Leaning on its latest album, “Schmilco,” as well as the milestone “Yankee Hotel Foxtrot,” Jeff Tweedy and band’s return to State Theatre proved to be a special night. (Review, photo gallery)
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“You’re at least a Thursday night audience, better than some Saturday audiences we’ve had. Don’t let that go to your heads though; don’t get cocky.”
The playful banter came about late in Wilco’s 26-song set dominated by cuts off of the band’s 2016 release “Schmilco” and 2002’s “Yankee Hotel Foxtrot.” For the most part, however, Tweedy and his mates let the music do the talking.
The Chicago alt act took the stage following a mellow opening set from Louisville’s Joan Shelley, who Tweedy has helped along in the studio, and dove right into the politically charged “Ashes of American Flags” off of “Foxtrot.”
Nels Cline, who put on an absolute show, wasted no time showing off his prowess on lead guitar and drummer Glenn Kotche took his first turn in the spotlight as well, letting the crowd know they were in for a special night.
A sign of the times, and a perfect lyrical transition, Tweedy – sporting a T-shirt that read, “We’re all in this together” – then expressed his hatred for those “Normal American Kids” as the band went into the first of three consecutive songs off of “Schmilco.”
It appeared the band and audience were still feeling each other out for a bit, but after following “Normal American Kids” with “If I Ever Was a Child” and “Cry All Day” the band launched into “I am Trying to Break Your Heart,” one of the hardest rockers off of “Foxtrot” that really got the crowd going.
PERFORMING SONGS FROM NINE OF WILCO’S 11 STUDIO ALBUMS
While Wilco went on to play a total of eight tunes off “Foxtrot” and six off of “Schmilco,” it was some of the band’s deeper cuts such as “Misunderstood” and “Outtasite,” both off of 1996’s “Being There,” that were among the most powerful and most well-received.
And despite being heavy on “Schmilco” and “Foxtrot,” Wilco still managed to perform songs off of nine of the 11 studio albums released over the course of its 23-year career.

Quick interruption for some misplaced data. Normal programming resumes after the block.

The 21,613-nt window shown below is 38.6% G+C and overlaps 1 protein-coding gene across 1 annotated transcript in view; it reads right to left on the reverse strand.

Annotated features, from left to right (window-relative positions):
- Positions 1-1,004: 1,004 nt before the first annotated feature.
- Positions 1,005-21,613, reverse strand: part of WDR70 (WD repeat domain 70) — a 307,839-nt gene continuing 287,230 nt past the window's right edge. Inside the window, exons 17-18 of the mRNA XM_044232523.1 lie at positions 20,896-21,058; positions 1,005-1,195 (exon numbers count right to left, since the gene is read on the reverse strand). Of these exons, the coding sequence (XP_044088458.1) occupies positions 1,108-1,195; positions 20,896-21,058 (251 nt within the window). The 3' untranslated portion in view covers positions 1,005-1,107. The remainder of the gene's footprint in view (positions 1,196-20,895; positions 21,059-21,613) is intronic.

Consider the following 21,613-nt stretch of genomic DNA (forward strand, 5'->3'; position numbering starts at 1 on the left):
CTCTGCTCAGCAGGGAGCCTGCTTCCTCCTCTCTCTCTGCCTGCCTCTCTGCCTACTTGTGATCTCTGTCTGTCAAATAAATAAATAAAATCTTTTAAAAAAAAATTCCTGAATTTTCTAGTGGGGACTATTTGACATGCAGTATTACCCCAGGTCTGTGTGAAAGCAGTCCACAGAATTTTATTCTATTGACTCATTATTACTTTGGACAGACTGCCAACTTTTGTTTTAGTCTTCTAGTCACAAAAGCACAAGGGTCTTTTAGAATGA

Tweedy, who at one point said he sensed “a lot of unemployment in the building, a lot of drinking going on for a Tuesday,” knew right where he was, saving 2004 cut “Spiders” for the second encore. And as each verse closed with “…on a private beach in Michigan” the crowd went nuts.
There were plenty of moments during “Via Chicago,” the only song played off 1999’s “Summerteeth” that also sent the West Michigan crowd into a frenzy, as most everyone in the southwest part of The Mitten obviously know what it feels like to be “going home, via Chicago.”
Those who came got exactly what one should expect from a Wilco show: a little bit of heartfelt, a little bit of thought-provoking and a little bit of rock n’ roll.
While the light show didn’t kick in until a few songs into the set, it was on full display mid-show as Kotche stood atop his kit and was saluted by his bandmates and the crowd following a raucous “Heavy Metal Drummer.”
And despite their successes in alternative circles, the set-closing “Late Greats” reminded the crowd exactly what they came for — the best songs, you “can’t hear them on the radio.”
PHOTO GALLERY: Wilco, Joan Shelley at State Theatre
Photos by Derek Ketchum
1. Ashes of American Flags
2. Normal American Kids
3. If I Ever was a Child
4. Cry All Day
5. I Am Trying To Break Your Heart
6. Art of Almost, Pickled Ginger
8. Someone to Lose
9. Pot Kettle Black
10. Via Chicago
11. Bull Black Nova
13. Impossible Germany
14. We Aren’t the World
16. Heavy Metal Drummer
17. I’m The Man Who Loves You
19. The Late Greats
20. Random Name Generator
21. Jesus etc.
Copyright 2017, Spins on Music LLC